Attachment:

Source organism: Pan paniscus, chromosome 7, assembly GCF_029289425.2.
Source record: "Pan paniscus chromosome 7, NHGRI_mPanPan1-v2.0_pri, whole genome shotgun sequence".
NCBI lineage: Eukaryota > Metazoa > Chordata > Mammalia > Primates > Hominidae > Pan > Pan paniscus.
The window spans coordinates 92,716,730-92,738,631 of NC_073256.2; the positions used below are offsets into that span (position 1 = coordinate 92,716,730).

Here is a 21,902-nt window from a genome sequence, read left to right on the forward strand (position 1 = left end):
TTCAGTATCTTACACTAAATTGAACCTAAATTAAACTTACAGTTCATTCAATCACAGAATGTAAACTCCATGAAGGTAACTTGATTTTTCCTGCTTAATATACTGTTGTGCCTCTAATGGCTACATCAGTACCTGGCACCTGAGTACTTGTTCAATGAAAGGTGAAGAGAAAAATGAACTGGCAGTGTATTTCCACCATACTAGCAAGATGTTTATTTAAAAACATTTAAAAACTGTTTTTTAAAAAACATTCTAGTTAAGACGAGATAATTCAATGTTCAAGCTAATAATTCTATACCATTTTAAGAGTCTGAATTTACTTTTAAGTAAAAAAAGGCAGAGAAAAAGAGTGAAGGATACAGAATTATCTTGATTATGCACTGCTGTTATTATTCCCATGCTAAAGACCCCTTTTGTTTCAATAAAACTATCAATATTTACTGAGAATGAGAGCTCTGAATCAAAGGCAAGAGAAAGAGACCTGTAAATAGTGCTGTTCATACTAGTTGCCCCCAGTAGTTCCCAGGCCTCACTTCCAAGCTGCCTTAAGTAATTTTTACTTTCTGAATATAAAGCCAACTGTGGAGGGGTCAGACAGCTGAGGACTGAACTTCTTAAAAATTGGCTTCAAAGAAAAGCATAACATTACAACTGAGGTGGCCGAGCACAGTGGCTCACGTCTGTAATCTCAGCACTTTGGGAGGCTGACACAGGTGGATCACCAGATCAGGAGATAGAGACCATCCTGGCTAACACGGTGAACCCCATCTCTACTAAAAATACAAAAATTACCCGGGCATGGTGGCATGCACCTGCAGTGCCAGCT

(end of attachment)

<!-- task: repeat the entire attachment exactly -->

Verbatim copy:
Source organism: Pan paniscus, chromosome 7, assembly GCF_029289425.2.
Source record: "Pan paniscus chromosome 7, NHGRI_mPanPan1-v2.0_pri, whole genome shotgun sequence".
NCBI lineage: Eukaryota > Metazoa > Chordata > Mammalia > Primates > Hominidae > Pan > Pan paniscus.
The window spans coordinates 92,716,730-92,738,631 of NC_073256.2; the positions used below are offsets into that span (position 1 = coordinate 92,716,730).

Here is a 21,902-nt window from a genome sequence, read left to right on the forward strand (position 1 = left end):
TTCAGTATCTTACACTAAATTGAACCTAAATTAAACTTACAGTTCATTCAATCACAGAATGTAAACTCCATGAAGGTAACTTGATTTTTCCTGCTTAATATACTGTTGTGCCTCTAATGGCTACATCAGTACCTGGCACCTGAGTACTTGTTCAATGAAAGGTGAAGAGAAAAATGAACTGGCAGTGTATTTCCACCATACTAGCAAGATGTTTATTTAAAAACATTTAAAAACTGTTTTTTAAAAAACATTCTAGTTAAGACGAGATAATTCAATGTTCAAGCTAATAATTCTATACCATTTTAAGAGTCTGAATTTACTTTTAAGTAAAAAAAGGCAGAGAAAAAGAGTGAAGGATACAGAATTATCTTGATTATGCACTGCTGTTATTATTCCCATGCTAAAGACCCCTTTTGTTTCAATAAAACTATCAATATTTACTGAGAATGAGAGCTCTGAATCAAAGGCAAGAGAAAGAGACCTGTAAATAGTGCTGTTCATACTAGTTGCCCCCAGTAGTTCCCAGGCCTCACTTCCAAGCTGCCTTAAGTAATTTTTACTTTCTGAATATAAAGCCAACTGTGGAGGGGTCAGACAGCTGAGGACTGAACTTCTTAAAAATTGGCTTCAAAGAAAAGCATAACATTACAACTGAGGTGGCCGAGCACAGTGGCTCACGTCTGTAATCTCAGCACTTTGGGAGGCTGACACAGGTGGATCACCAGATCAGGAGATAGAGACCATCCTGGCTAACACGGTGAACCCCATCTCTACTAAAAATACAAAAATTACCCGGGCATGGTGGCATGCACCTGCAGTGCCAGCT